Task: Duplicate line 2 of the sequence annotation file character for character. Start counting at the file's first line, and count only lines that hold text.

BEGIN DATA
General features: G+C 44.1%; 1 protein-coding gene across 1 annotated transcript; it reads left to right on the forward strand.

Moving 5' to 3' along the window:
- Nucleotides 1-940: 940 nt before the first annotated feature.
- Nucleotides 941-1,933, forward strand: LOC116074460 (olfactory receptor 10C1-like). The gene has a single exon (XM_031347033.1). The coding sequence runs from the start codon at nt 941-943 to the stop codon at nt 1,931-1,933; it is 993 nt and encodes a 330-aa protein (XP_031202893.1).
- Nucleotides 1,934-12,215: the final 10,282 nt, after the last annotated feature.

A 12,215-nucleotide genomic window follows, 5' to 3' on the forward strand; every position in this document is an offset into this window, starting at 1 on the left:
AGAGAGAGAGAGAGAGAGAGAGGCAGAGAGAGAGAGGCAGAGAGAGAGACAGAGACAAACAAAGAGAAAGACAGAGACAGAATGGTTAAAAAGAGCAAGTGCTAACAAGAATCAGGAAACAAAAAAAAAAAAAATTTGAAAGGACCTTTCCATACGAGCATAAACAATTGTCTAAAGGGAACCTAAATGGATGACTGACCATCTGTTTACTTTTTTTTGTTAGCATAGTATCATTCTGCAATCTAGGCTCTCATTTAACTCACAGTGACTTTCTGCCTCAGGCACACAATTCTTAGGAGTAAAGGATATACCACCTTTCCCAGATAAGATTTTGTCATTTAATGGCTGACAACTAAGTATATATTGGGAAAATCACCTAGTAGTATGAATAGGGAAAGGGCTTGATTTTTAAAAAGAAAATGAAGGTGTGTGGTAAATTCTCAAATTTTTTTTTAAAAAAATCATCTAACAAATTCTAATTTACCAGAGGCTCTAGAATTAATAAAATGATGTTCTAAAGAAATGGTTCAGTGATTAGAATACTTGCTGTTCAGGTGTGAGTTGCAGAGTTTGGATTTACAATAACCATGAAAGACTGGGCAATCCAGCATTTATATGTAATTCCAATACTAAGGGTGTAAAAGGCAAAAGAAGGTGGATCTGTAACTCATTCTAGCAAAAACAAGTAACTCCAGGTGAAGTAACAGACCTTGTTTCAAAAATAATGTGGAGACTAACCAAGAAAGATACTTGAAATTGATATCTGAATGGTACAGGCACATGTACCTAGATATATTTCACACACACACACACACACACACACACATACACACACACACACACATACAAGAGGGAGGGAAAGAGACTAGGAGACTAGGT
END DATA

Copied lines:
Moving 5' to 3' along the window: